Four Technologies That Will Define 2012

Posted by Kevin Wade

This month instead of focusing on a specific subject, I thought I would take out the ole’ technology crystal ball (or is it a crystal tablet PC) and peer into the future to see what we can expect in the technology world in 2012. So here are the products and technology categories most likely to continue to emerge:


There is a fast-emerging new portable computer form factor called the “ultrabook.” Systems that fall into the ultrabook category offer full-fledged operating systems. They typically contain features such as always-connected wireless capabilities, solid state drives, longer battery lives and instant-on operating systems. The price range is typically less than $1,000. An example of this product type is the MacBook Air.

Some experts predict that the ultrabook category could claim about 43% of the total global notebook PC market by 2015 – up from about 2% today. It doesn’t hurt that Intel has become a big supporter of the product category either. Intel’s ultrabook design calls for second-generation core microprocessors and the forthcoming Microsoft Windows 8.

Ultrabooks could represent a paradigm shift for the technology industry. The technology now exists that actually could bring about a convergence of major mobile devices such as smart phones, tablet PCs, netbooks, and notebook PCs. If an attractive price point can be achieved and the consumer deems this a must-have product.

Video usage will continue to climb

It’s estimated that 71% of adult Americans use the Internet to view video information. In addition, a growing percentage of Americans, approximately one-third today, are now consuming video using mobile devices. Both of these trends point to accelerating use of video applications within work environments.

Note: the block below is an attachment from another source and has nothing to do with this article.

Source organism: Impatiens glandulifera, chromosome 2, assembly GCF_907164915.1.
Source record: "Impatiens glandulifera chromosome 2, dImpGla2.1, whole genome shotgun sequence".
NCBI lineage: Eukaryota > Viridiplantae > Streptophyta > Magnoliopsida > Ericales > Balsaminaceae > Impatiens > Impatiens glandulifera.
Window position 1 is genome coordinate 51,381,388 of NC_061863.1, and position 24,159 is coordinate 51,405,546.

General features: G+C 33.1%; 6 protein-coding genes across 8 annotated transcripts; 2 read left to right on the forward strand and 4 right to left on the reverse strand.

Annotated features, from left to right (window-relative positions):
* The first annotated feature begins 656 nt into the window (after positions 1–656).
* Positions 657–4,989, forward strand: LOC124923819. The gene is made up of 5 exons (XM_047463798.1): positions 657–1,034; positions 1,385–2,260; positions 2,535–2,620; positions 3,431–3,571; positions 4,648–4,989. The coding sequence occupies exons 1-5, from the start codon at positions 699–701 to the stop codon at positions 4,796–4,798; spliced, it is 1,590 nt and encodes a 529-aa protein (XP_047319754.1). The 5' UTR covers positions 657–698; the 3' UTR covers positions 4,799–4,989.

People are coming up with all sorts of interesting video applications. It isn’t just video conferencing and YouTube, we’re talking about building and home video surveillance, remote design reviews, applications that really make use of digital cameras.

The urge to converge continues

Converged infrastructure solutions, commonly known by its warm and fuzzy name “The Cloud” is starting to spread beyond early enterprise adopters into the midmarket. The impetus appears to be preparation for private cloud deployments that allow businesses to treat IT services as utility resources within their own companies – a pay as you go model if you will – instead of big upfront cash outlays for servers and other infrastructure.

“A” isn’t necessarily for Apple, it’s for Android

I don’t think anyone is naïve enough to suggest Apple won’t continue to be a huge force in touch screen smartphones and tablets; however Android devices have claimed the largest market share this year and will continue to do so in the next 12 months.

Market research company Nielsen reported in late September that Android smartphones had reached a penetration rate of 43% of all smartphone users. Nearly 56% of “recent acquirers” had bought an Android device, and the close ties of Android with Google applications is proving to be an important deciding factor for users who are considering smartphones for professional as well as personal use.

Android is poised to have a potentially bigger impact on the tablet PC category. Earlier this year, Gartner Inc. predicted that by 2015 the market share for Android tablets would reach about 39% of the total market. That compares with almost 20% in 2011. Much of that growth will come at the expense of Apple’s iPad.

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